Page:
Marie Parker-Jenkins is Professor of Education in the Department of Education and Professional Studies at the University of Limerick, researching issues of social justice with particular reference to ‘race’ and ethnicity. Before having an academic career in the UK, she lectured in Bermuda, Canada and Australia where she obtained practical knowledge of children from culturally diverse backgrounds. She is the author of over 100 publications including books, reports, conference and journal articles. Her research has included study of the expansion of religious schools, particularly those based on an Islamic ethos; and in her consultancy capacity, she has provided workshops on such subjects as citizenship, community and social identity. She has taught in five universities before coming to Limerick, and her current research is concerned with responding to diversity within the Irish context.

Buy Reaching In, Reaching Out: Faith schools, community engagement, and 21st-century skills for intercultural understanding

 

 

 

 

 

 

 

 

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By Michael White (Policy Studies Institute, University of Westminster) and Alex Bryson (University College London, a.bryson@ucl.ac.uk).

Has the employment of non-UK workers – particularly those from the European Union – reduced wages in Britain, and if so, by how much? Could restrictions on the employment of EU workers benefit British employees by driving their wages up?

Our research shows that:

  • The reduction in wages when using EEA workers (most of whom are from the EU) is quite small
  • Any wage rise from a restriction on EU workers could be cancelled out by using the same numbers of temporary or agency workers. These have virtually the same small effect in reducing wages as does the use of EU workers.
  • Wage reductions are considerably greater where employers use workers from outside the European Economic Area (EEA), than when they use EEA workers. Substitution of EEA workers by non-EEA workers, if allowed by future UK governments, could drive wages down.

The background

One of the arguments put forward on the Brexit side of the Referendum debate is that the current employment of EU nationals, who have the right of free movement in the EU, pushes down wages. So by restricting the employment of workers from the EU, workers’ wages can be increased.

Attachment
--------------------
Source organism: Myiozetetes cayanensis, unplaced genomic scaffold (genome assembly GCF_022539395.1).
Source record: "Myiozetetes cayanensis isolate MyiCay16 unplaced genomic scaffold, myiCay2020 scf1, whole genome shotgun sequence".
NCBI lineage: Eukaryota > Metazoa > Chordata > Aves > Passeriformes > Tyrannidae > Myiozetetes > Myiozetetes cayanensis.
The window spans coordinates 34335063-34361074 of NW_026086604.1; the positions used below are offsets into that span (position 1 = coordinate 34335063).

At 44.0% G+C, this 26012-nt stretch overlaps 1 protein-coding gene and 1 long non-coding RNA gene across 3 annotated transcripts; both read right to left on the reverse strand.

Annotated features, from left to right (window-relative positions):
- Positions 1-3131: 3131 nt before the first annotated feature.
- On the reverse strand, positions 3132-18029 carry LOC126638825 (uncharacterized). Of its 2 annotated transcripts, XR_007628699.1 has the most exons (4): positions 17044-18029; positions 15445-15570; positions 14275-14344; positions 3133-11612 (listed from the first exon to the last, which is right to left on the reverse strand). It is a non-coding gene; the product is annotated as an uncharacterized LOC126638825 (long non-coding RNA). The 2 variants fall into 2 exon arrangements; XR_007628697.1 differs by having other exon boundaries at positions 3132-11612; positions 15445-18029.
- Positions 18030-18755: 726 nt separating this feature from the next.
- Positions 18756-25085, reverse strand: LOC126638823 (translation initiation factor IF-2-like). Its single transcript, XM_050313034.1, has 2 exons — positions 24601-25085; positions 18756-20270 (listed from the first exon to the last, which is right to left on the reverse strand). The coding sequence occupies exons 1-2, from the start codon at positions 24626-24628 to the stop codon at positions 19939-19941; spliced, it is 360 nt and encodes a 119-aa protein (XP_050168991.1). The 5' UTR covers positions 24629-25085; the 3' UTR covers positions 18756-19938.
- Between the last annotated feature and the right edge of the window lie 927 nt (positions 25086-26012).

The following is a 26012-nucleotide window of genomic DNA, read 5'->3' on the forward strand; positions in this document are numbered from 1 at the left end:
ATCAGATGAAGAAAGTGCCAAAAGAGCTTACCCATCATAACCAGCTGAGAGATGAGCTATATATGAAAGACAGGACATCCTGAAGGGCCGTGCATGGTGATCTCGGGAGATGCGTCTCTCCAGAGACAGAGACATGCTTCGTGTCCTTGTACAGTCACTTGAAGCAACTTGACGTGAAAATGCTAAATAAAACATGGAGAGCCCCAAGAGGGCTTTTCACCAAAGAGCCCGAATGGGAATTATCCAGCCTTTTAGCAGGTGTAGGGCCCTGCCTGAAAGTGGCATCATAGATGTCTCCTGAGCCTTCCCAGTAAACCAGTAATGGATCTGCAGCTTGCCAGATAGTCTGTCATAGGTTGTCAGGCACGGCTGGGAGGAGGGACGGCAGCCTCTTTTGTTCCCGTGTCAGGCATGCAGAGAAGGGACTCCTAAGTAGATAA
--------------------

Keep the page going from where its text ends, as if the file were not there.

The economic argument is straightforward: with fewer people available for jobs, firms have to increase their wage offers to get workers (at least in the short run).

The evidence

We use information about workplace employment and wages provided by managers responsible for personnel, as part of the Workplace Employment Relations Survey of 2011. This survey is representative of British workplaces with at least 5 employees.

We analyse information from 2100 workplaces, both private sector and public sector.

From the information supplied, we calculate the median average wage for each workplace. This is the ‘middle’ wage that has half the employees earning more and half earning less.

We also have information about the numbers of EEA workers and other non-UK workers who were employed at each workplace. (The EEA comprises all the EU countries plus Iceland, Norway, Liechtenstein and Switzerland.)

The analysis

We analyse how much the average workplace wage varies depending on the proportion of total workplace jobs filled by EEA and by non-EEA workers from outside the UK.

We take account of many other factors that influence the average wage, using standard statistical methods to adjust the figures appropriately.  Details are given in our technical note appended.

Key results

Employers drawing 10% of their employees from the EEA pay an average wage that is 0.75% less than a similar employer with no EEA workers. This estimate includes both the private and public sectors.

  • The estimate of the wage reduction could arise by chance 1 in 16 times and so is not fully reliable.
  • Taking it at face value, however, the difference amounts to about £3.90 per week for a full-time employee at the present average wage level (which is about £530 per week).
  • There is a larger difference in the wage when an employer employs workers from outside the EEA. Filling 10% of jobs with these non-EEA workers, the employer can expect the average wage to be 1.9% lower compared with a similar employer having no non-EEA workers.
  • The estimate for the non-EEA effect on the average wage is highly reliable, as it would arise by chance less than 1 in 100 times.

The results in perspective

If it was made difficult to employ overseas EU workers, employers would look elsewhere to fill the gap. One obvious way of doing so would be to employ people on temporary or agency contracts.

The effect of EEA employment in reducing average wages is virtually identical to the effect of employing people on temporary or agency contracts.

If the reduction in EEA employment was matched by a corresponding increase in temporary or agency contracts, the net effect on wages would be nil.